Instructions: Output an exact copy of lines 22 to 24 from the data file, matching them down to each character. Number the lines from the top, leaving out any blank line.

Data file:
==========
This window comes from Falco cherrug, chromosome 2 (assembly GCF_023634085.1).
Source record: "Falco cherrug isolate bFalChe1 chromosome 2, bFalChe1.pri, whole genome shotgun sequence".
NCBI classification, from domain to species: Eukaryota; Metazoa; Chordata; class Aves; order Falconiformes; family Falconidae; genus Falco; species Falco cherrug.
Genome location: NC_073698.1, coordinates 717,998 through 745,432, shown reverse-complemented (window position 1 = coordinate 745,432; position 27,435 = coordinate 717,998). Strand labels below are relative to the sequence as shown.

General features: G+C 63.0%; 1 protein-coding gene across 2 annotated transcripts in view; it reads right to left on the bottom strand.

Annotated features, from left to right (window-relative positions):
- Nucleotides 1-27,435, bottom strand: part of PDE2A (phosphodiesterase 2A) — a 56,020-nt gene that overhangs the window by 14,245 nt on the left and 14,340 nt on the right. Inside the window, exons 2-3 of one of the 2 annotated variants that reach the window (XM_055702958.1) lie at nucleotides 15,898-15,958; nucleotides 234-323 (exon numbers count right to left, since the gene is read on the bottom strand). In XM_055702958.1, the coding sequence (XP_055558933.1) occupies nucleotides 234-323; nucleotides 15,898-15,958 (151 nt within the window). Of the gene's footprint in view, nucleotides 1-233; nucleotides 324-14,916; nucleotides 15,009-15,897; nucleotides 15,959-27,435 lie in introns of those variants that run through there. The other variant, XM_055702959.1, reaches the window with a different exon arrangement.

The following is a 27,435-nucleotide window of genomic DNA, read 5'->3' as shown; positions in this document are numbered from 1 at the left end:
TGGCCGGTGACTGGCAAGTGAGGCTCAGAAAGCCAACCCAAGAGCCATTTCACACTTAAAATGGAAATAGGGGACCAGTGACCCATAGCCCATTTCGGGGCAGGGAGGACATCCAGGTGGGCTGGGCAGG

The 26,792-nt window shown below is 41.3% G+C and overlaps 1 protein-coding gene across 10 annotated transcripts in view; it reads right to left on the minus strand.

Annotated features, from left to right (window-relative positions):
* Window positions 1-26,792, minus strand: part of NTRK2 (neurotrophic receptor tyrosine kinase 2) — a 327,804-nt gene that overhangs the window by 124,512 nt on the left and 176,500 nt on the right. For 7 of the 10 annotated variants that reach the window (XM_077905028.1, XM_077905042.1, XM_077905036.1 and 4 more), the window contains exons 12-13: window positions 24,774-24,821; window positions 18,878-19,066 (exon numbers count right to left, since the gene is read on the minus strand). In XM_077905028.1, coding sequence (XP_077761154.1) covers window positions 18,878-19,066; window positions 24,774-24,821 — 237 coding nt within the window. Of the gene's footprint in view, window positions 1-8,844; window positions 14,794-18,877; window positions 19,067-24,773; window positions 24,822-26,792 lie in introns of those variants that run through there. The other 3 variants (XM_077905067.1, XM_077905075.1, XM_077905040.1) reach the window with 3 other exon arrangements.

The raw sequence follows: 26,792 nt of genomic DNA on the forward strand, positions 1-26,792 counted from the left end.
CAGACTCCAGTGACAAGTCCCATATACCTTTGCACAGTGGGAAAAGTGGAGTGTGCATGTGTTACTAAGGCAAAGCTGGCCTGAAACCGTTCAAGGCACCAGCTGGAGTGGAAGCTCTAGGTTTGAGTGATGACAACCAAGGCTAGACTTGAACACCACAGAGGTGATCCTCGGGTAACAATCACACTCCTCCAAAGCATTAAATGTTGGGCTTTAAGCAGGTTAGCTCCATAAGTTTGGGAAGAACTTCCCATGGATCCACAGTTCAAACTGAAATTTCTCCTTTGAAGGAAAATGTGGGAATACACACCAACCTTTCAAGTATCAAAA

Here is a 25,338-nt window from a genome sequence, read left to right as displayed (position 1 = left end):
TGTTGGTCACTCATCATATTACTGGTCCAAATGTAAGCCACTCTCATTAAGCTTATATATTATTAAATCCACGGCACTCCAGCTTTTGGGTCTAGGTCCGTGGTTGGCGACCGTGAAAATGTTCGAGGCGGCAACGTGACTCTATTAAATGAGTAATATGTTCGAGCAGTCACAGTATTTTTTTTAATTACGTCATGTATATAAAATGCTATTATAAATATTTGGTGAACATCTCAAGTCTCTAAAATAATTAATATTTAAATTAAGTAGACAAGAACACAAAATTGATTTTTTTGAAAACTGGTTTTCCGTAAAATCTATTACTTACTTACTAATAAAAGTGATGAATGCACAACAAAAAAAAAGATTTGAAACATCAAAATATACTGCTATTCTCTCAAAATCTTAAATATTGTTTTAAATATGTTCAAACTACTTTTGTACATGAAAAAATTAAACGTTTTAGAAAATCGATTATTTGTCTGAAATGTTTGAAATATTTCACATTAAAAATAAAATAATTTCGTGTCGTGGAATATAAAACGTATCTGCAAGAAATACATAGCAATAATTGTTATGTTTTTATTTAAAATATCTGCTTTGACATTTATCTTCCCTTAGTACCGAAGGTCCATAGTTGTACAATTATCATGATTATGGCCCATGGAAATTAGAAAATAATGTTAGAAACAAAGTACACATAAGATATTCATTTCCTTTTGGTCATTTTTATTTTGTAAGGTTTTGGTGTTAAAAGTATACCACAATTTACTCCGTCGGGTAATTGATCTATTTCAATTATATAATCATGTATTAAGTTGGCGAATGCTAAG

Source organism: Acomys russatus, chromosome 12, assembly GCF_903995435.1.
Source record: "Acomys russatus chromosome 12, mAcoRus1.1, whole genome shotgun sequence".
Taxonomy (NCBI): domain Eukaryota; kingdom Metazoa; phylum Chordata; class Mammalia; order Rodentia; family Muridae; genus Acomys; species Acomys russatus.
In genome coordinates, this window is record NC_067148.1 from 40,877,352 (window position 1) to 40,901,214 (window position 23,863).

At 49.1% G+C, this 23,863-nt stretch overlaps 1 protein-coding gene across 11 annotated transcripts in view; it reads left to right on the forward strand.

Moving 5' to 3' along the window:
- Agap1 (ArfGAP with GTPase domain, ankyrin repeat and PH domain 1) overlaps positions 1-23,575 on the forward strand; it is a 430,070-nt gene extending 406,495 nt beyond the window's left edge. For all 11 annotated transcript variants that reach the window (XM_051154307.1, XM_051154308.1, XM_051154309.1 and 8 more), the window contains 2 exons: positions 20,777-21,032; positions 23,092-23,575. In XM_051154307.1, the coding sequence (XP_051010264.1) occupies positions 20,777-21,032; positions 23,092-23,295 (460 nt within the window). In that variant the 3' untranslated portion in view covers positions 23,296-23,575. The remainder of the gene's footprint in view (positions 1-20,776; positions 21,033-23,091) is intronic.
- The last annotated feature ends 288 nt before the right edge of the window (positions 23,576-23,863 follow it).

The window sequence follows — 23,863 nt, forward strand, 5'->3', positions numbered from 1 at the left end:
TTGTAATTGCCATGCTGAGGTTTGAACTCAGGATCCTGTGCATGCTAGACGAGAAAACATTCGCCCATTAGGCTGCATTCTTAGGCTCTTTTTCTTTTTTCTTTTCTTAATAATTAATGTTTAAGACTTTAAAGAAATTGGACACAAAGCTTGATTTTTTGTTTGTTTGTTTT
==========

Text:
Moving 5' to 3' along the window:
- Agap1 (ArfGAP with GTPase domain, ankyrin repeat and PH domain 1) overlaps positions 1-23,575 on the forward strand; it is a 430,070-nt gene extending 406,495 nt beyond the window's left edge. For all 11 annotated transcript variants that reach the window (XM_051154307.1, XM_051154308.1, XM_051154309.1 and 8 more), the window contains 2 exons: positions 20,777-21,032; positions 23,092-23,575. In XM_051154307.1, the coding sequence (XP_051010264.1) occupies positions 20,777-21,032; positions 23,092-23,295 (460 nt within the window). In that variant the 3' untranslated portion in view covers positions 23,296-23,575. The remainder of the gene's footprint in view (positions 1-20,776; positions 21,033-23,091) is intronic.
- The last annotated feature ends 288 nt before the right edge of the window (positions 23,576-23,863 follow it).